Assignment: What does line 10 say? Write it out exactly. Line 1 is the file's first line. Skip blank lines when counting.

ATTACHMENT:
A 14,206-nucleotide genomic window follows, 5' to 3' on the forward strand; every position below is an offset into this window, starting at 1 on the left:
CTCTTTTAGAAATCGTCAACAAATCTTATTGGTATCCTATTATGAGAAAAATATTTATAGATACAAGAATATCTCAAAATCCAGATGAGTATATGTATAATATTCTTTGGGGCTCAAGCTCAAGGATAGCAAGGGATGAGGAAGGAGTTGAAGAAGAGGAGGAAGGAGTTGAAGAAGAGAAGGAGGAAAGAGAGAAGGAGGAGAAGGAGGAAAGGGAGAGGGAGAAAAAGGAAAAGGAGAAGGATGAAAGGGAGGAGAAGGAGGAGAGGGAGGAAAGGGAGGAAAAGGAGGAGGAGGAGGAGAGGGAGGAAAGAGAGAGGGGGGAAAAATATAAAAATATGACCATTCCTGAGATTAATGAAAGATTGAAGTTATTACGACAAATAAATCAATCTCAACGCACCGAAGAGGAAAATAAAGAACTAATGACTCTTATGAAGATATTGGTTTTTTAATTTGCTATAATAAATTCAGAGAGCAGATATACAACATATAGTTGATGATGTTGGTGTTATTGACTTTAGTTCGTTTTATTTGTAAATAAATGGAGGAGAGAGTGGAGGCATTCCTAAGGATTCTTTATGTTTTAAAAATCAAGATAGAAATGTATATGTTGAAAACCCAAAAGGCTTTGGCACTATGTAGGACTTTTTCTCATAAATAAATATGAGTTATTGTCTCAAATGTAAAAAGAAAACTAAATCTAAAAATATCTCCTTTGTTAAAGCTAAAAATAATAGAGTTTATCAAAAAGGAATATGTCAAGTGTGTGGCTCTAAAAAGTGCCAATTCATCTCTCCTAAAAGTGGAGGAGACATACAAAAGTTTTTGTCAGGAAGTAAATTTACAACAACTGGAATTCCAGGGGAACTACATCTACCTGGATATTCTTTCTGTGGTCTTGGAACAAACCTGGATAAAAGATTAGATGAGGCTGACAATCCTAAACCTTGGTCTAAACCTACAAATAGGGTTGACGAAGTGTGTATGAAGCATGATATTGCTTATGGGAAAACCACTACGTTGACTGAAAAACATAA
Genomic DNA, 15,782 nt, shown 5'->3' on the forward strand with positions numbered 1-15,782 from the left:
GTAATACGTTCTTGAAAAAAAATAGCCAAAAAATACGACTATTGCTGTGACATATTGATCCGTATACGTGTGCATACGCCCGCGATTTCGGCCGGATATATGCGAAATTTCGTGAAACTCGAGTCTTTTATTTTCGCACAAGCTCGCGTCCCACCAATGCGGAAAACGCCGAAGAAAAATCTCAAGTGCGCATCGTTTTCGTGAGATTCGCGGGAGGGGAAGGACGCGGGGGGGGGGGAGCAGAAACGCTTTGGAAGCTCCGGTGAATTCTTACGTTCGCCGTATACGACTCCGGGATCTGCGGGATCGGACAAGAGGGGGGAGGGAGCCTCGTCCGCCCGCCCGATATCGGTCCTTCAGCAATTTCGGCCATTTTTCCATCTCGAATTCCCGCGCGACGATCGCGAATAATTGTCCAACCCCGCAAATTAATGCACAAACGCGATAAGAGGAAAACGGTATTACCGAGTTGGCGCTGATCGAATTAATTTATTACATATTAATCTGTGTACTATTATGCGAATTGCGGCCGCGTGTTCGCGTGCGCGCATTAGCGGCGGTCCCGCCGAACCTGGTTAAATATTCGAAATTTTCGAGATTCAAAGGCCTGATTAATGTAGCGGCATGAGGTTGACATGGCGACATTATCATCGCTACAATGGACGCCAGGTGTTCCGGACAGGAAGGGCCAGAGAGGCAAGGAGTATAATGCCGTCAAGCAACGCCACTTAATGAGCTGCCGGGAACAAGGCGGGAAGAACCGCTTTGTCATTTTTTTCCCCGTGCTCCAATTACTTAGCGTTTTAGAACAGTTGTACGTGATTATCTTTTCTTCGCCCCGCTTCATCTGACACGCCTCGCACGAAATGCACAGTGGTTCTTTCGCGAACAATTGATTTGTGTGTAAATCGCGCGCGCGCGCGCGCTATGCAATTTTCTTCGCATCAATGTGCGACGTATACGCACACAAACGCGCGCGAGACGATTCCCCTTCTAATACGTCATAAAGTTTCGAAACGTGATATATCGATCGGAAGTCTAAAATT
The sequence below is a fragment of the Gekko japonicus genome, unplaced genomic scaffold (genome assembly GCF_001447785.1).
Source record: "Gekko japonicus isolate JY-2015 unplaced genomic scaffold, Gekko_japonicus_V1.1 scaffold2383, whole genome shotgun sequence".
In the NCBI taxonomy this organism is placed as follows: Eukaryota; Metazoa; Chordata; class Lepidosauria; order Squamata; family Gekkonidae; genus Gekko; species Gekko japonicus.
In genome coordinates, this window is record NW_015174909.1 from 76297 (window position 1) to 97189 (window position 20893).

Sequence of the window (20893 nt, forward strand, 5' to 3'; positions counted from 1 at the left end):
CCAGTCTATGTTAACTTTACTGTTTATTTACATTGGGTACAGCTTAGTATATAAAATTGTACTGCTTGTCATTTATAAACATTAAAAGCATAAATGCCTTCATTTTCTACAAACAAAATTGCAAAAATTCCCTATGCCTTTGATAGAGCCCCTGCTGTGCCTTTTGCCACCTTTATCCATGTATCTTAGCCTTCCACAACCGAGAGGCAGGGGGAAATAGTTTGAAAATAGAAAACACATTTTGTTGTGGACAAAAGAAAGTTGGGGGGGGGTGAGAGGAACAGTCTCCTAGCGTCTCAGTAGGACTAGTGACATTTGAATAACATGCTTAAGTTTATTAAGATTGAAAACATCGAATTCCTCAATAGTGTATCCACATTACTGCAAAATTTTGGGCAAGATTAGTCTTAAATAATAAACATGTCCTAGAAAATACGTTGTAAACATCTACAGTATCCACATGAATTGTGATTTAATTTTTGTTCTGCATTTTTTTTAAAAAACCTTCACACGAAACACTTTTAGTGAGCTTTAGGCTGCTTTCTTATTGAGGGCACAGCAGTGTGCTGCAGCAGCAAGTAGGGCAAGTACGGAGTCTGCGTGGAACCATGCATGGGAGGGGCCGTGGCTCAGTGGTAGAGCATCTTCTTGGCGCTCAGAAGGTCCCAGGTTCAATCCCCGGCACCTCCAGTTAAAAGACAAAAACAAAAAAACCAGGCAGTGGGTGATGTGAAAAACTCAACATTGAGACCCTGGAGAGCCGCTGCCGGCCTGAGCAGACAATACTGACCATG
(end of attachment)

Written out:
CCAGTCTATGTTAACTTTACTGTTTATTTACATTGGGTACAGCTTAGTATATAAAATTGTACTGCTTGTCATTTATAAACATTAAAAGCATAAATGCCTTCATTTTCTACAAACAAAATTGCAAAAATTCCCTATGCCTTTGATAGAGCCCCTGCTGTGCCTTTTGCCACCTTTATCCATGTATCTTAGCCTTCCACAACCGAGAGGCAGGGGGAAATAGTTTGAAAATAGAAAACACATTTTGTTGTGGACAAAAGAAAGTTGGGGGGGGGTGAGAGGAACAGTCTCCTAGCGTCTCAGTAGGACTAGTGACATTTGAATAACATGCTTAAGTTTATTAAGATTGAAAACATCGAATTCCTCAATAGTGTATCCACATTACTGCAAAATTTTGGGCAAGATTAGTCTTAAATAATAAACATGTCCTAGAAAATACGTTGTAAACATCTACAGTATCCACATGAATTGTGATTTAATTTTTGTTCTGCATTTTTTTTAAAAAACCTTCACACGAAACACTTTTAGTGAGCTTTAGGCTGCTTTCTTATTGAGGGCACAGCAGTGTGCTGCAGCAGCAAGTAGGGCAAGTACGGAGTCTGCGTGGAACCATGCATGGGAGGGGCCGTGGCTCAGTGGTAGAGCATCTTCTTGGCGCTCAGAAGGTCCCAGGTTCAATCCCCGGCACCTCCAGTTAAAAGACAAAAACAAAAAAACCAGGCAGTGGGTGATGTGAAAAACTCAACATTGAGACCCTGGAGAGCCGCTGCCGGCCTGAGCAGACAATACTGACCATG